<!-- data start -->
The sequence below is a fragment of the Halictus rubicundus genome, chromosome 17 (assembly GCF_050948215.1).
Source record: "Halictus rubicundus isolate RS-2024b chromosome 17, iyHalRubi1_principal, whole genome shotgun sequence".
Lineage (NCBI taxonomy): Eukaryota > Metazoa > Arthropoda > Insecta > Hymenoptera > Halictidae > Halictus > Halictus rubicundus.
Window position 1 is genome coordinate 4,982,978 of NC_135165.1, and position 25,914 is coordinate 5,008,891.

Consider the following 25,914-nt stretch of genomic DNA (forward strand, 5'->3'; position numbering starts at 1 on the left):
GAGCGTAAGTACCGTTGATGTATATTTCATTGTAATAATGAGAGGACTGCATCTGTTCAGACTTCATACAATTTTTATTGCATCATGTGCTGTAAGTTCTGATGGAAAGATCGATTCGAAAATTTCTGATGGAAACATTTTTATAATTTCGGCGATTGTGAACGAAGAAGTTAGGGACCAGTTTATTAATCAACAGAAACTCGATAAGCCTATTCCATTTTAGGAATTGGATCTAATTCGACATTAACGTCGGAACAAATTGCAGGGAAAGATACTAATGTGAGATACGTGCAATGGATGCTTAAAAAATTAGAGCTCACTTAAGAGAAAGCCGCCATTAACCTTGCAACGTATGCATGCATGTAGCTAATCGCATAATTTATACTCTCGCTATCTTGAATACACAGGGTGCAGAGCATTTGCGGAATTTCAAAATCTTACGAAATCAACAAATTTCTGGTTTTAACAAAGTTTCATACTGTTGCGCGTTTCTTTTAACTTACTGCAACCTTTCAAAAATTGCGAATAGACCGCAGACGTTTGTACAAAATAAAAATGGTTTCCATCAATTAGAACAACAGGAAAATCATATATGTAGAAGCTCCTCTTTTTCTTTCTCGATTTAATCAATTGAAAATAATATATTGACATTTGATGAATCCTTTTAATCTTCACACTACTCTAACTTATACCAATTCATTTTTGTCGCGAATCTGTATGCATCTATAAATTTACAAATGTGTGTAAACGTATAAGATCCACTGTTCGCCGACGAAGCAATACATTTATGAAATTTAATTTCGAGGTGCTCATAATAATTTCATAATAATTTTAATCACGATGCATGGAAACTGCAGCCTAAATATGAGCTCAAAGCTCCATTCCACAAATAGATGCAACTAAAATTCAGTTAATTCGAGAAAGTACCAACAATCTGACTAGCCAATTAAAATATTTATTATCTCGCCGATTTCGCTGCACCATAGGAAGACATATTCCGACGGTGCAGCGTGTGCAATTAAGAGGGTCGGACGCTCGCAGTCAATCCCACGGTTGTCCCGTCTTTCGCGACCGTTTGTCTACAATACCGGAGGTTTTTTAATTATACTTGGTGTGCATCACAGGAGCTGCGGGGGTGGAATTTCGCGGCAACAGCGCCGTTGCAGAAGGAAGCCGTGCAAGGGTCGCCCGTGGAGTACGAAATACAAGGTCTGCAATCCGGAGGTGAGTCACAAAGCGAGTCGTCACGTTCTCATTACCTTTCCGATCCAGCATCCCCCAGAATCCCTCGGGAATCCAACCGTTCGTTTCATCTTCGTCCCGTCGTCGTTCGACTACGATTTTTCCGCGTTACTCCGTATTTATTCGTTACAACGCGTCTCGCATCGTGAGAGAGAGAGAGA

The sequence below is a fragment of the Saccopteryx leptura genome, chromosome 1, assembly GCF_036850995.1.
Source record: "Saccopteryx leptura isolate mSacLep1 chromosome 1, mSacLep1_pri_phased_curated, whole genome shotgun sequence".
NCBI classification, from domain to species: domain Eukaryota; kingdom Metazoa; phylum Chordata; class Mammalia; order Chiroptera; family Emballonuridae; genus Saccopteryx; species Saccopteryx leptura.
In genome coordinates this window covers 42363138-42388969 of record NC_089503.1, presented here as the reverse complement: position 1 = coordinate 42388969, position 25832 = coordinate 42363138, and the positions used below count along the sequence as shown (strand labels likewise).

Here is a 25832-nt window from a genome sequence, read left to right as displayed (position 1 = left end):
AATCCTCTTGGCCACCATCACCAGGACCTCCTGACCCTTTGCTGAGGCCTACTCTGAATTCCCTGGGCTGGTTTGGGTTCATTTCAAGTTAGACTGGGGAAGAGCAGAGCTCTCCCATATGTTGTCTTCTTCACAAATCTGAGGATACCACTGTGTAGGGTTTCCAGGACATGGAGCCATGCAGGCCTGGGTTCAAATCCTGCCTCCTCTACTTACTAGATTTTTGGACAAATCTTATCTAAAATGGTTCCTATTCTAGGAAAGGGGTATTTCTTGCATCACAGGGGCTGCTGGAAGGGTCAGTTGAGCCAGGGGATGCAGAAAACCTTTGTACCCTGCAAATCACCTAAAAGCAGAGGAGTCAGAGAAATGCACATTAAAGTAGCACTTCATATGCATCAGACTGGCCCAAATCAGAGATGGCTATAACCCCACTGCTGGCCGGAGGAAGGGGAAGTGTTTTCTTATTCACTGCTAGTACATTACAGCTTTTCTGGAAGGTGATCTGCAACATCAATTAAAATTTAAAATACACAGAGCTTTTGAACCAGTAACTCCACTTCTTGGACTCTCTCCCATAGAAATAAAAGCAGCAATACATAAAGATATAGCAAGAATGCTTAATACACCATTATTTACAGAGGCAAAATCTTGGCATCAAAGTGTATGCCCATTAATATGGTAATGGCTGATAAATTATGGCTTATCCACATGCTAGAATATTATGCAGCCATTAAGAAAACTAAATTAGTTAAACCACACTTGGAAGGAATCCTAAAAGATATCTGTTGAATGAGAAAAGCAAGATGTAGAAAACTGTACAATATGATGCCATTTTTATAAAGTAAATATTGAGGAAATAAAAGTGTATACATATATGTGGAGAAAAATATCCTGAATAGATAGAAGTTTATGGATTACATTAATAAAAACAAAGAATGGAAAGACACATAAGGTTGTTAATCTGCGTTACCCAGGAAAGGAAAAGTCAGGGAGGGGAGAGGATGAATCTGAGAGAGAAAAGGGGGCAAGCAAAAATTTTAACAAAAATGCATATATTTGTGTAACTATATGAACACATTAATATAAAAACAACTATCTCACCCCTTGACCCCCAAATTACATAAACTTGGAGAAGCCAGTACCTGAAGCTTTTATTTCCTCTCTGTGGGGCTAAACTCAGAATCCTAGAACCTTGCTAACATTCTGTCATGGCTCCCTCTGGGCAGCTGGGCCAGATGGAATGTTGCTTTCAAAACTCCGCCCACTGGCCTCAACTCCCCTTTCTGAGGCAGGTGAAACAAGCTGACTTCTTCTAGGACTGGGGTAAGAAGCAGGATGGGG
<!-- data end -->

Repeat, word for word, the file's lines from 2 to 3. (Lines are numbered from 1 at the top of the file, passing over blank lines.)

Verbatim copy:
Source record: "Halictus rubicundus isolate RS-2024b chromosome 17, iyHalRubi1_principal, whole genome shotgun sequence".
Lineage (NCBI taxonomy): Eukaryota > Metazoa > Arthropoda > Insecta > Hymenoptera > Halictidae > Halictus > Halictus rubicundus.